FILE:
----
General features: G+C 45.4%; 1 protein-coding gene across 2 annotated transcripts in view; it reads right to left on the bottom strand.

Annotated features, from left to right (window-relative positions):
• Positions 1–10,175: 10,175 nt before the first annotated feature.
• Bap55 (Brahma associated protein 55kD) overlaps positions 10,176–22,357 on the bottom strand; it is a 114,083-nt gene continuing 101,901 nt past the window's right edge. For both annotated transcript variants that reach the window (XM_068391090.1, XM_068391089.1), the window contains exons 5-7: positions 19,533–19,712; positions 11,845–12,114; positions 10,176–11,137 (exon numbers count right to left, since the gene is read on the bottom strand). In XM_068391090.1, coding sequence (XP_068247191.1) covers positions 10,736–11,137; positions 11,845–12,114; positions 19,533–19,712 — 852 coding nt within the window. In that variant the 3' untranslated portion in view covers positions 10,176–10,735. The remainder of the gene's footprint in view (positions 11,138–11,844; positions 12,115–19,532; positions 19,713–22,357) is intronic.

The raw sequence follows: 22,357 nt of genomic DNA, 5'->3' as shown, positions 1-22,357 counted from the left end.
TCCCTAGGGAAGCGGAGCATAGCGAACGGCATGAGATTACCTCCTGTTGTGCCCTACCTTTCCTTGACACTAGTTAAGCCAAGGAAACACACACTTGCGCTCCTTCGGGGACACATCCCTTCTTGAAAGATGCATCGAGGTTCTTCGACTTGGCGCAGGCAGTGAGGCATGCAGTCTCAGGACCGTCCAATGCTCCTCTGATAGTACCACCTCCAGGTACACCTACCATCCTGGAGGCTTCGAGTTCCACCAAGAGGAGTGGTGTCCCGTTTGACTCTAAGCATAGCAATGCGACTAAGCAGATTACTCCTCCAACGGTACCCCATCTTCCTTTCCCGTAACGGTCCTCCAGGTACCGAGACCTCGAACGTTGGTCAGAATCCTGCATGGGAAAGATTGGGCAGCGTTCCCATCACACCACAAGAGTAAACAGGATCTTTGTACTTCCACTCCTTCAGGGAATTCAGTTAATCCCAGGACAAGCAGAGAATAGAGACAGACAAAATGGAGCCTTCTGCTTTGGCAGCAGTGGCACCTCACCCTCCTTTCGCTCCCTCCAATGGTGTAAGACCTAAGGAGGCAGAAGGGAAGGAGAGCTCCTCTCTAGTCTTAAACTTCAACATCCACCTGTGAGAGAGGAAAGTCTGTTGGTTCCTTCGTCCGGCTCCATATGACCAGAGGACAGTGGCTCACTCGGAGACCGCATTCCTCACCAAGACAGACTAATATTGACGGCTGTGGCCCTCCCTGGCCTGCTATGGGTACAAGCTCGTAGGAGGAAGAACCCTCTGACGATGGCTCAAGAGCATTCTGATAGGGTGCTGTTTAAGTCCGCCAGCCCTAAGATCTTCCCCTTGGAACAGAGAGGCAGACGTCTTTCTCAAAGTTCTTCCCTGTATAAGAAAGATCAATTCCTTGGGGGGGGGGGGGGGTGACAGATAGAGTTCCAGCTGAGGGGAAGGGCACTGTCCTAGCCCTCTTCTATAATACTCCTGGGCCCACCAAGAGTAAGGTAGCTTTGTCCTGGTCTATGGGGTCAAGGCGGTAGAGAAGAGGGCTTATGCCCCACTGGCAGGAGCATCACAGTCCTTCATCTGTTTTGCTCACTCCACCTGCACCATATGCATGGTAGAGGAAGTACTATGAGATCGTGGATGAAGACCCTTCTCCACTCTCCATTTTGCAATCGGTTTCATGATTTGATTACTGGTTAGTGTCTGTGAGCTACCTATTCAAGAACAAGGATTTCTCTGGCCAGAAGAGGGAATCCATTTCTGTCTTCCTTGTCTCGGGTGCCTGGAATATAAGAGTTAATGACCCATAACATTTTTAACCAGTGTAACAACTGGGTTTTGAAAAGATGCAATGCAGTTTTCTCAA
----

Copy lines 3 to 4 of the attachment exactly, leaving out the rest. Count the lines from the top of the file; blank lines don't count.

• Positions 1–10,175: 10,175 nt before the first annotated feature.
• Bap55 (Brahma associated protein 55kD) overlaps positions 10,176–22,357 on the bottom strand; it is a 114,083-nt gene continuing 101,901 nt past the window's right edge. For both annotated transcript variants that reach the window (XM_068391090.1, XM_068391089.1), the window contains exons 5-7: positions 19,533–19,712; positions 11,845–12,114; positions 10,176–11,137 (exon numbers count right to left, since the gene is read on the bottom strand). In XM_068391090.1, coding sequence (XP_068247191.1) covers positions 10,736–11,137; positions 11,845–12,114; positions 19,533–19,712 — 852 coding nt within the window. In that variant the 3' untranslated portion in view covers positions 10,176–10,735. The remainder of the gene's footprint in view (positions 11,138–11,844; positions 12,115–19,532; positions 19,713–22,357) is intronic.